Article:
No one ever plans on having a life-threatening medical emergency, and it
was certainly the last thing on Chad Meyer’s mind last Christmas
Eve. The healthy, 39-year-old father of two was handling a busy holiday
season as CEO of Soutirage — a wine merchant and collection consultant
— and the founder of Meyer Family Office, a start-up incubator.
“In early December I’d moved a heavy bookshelf,” recalls
Meyer. “I thought I’d pulled a muscle in my left thigh. I
iced and elevated my leg and the pain would go away, but when I returned
to the gym, it hurt even more.” Despite the significant pain, there
was no fever — a symptom that was probably masked by the ibuprofen
Meyer was taking.
When the pain continued to increase, Meyer finally called orthopedic surgeon
Brian Freeto, MD. He wanted to wait until after Christmas to get the problem checked out,
but Dr. Freeto insisted he come in immediately.
“He appeared much more ill than he had made it sound over the phone,”
recalls Dr. Freeto. “His overall appearance and exam findings indicated
that there was a more malignant, systemic process at work.”
With a patient this ill-appearing, it was critical that a diagnosis be
made fast. He sent Meyer to
Queen of the Valley Medical Center’s Emergency Department, where he was given the full range of screening and
imaging diagnostics that would yield the quickest results — including
an X-ray, EKG, ultrasound and CAT scan. The hospital treats thousands
of local residents like Meyer each year in the emergency department, which
is also home to Napa County’s only Level III Trauma Center.
The evaluation revealed a remarkably large abscess in Meyer’s thigh
that was badly infected with staphylococcus and signs of systemic sepsis
— a condition that could have quickly become fatal. After his condition
was stabilized in the ICU, Meyer was wheeled into the operating room on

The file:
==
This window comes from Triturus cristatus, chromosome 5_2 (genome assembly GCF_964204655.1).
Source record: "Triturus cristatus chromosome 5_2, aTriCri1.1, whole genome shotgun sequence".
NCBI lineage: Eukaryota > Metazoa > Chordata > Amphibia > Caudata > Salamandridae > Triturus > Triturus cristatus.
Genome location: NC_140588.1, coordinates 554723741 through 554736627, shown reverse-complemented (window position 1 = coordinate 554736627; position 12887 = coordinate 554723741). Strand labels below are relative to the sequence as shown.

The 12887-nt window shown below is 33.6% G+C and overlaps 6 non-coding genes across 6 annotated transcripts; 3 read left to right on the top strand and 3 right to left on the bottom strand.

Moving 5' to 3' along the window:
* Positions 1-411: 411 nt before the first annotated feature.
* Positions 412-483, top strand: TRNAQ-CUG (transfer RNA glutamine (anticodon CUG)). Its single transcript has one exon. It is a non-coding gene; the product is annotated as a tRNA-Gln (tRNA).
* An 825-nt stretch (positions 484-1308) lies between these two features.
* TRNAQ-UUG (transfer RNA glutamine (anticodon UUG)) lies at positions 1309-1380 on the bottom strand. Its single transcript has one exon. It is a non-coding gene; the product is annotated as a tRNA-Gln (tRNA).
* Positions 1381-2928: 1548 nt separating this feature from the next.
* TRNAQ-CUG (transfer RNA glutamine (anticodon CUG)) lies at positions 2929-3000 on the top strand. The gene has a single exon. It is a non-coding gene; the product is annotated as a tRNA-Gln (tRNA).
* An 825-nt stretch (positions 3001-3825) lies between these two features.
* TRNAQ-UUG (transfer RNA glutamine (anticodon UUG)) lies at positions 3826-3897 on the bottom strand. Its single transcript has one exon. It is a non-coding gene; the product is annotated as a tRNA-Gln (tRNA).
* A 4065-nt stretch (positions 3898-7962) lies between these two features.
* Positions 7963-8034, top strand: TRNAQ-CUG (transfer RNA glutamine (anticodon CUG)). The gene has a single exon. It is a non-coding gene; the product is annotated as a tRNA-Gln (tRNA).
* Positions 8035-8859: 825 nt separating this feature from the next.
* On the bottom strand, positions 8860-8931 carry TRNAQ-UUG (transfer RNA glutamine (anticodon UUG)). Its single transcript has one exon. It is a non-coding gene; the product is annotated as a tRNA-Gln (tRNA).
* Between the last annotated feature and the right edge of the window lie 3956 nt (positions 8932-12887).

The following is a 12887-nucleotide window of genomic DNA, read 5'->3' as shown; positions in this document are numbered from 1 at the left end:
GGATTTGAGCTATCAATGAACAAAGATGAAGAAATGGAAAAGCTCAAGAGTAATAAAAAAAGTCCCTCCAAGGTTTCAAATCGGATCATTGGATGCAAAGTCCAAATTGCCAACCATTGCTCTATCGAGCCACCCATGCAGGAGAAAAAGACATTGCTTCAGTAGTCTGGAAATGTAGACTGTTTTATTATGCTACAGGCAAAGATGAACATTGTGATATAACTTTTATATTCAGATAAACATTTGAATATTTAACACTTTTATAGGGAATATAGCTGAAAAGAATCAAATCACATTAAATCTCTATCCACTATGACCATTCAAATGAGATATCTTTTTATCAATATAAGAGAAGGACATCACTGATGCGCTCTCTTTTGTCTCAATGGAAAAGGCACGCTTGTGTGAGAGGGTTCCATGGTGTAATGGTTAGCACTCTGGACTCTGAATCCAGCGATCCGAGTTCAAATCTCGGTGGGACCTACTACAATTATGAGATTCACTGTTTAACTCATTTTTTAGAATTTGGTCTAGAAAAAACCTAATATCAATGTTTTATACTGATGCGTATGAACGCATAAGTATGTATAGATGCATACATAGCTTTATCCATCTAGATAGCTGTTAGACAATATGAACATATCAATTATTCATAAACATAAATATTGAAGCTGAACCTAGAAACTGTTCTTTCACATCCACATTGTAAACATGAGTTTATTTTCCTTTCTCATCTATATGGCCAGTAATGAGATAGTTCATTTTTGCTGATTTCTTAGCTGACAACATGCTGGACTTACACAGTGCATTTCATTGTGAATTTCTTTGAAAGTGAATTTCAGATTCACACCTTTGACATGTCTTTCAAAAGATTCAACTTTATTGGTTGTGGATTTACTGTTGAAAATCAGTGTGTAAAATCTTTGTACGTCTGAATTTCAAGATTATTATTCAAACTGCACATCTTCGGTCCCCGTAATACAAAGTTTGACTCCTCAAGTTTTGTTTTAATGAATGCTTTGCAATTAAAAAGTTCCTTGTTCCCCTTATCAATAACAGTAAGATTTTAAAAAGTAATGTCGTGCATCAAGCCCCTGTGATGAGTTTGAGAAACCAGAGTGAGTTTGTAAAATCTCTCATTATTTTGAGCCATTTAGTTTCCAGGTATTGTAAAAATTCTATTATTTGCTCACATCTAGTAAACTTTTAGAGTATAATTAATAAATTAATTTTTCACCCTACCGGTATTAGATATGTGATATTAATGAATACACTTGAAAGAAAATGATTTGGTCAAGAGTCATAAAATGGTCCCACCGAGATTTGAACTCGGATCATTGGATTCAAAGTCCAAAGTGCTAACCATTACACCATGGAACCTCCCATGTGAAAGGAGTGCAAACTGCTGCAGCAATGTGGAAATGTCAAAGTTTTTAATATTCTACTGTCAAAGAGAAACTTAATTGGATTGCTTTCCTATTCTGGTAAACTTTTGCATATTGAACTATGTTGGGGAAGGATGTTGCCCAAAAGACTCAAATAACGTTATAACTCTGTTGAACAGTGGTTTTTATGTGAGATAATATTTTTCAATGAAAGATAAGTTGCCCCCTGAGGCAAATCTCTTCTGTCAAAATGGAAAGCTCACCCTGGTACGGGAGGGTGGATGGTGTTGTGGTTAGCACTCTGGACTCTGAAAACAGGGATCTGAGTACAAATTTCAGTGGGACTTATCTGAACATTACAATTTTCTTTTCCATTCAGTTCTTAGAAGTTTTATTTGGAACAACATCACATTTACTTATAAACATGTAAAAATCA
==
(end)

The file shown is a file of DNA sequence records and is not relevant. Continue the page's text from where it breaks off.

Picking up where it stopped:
Christmas morning. Dr. Freeto worked with a skilled surgical team to perform
decompression of the abscess and remove the offending infection.
“With something like sepsis, a patient can deteriorate fairly rapidly,”
Dr. Freeto says. “Chad’s extremely lucky he came in when he
After the surgery, Meyer was moved to the Marjorie Mondavi Center for Intensive
Care, designed to encourage family-assisted patient care that contributes
to the best possible patient outcomes. Under the direction of infectious
disease specialist J. Kenyon Rupnik, MD, he received intravenous antibiotics
and stronger painkillers to address some of the infection’s residual effects.
“In the ED and the first couple days of ICU, I couldn’t have
anticipated this positive outcome,” says Meyer’s wife, Aimee,
who is also co-founder and COO of Soutirage. “I was worried first
that he wouldn’t survive, and then that he would lose the whole
leg. It was an incredibly stressful, difficult time.”
As impressed as she was with the new state-of-the-art ICU, Aimee Meyer
was even more in awe of the Queen’s staff. “It wasn’t
just the medical attention, but their broader support of the whole family,”
she says. “They considered what I needed as the caregiver, even
what our kids needed. They looked me in the eye and said, ‘You can
sleep because we’ll be awake. Get some rest.’”
Fortunately, just a month after his critical event, Meyer is now well on
his way to a full recovery. He is working with an endocrinologist to deal
with his heightened blood sugar and blood pressure, and is making some
elective lifestyle changes in his diet and exercise. He expects to be
back to his normal activity level soon, which includes piloting his own
small aircraft and, of course, enjoying his young family.
“Even on Christmas day, the Queen was significantly better equipped
and staffed than the average regional hospital,” Meyer says. “Proper
diagnosis was key to saving my life — at another hospital, I may
not have received the expert care I so desperately needed.”
For more information about Dr. Freeto, click
here. For more information about Queen of the Valley Medical Center, click
This information is not intended as a substitute for professional medical
care. Always follow your healthcare professional's instructions.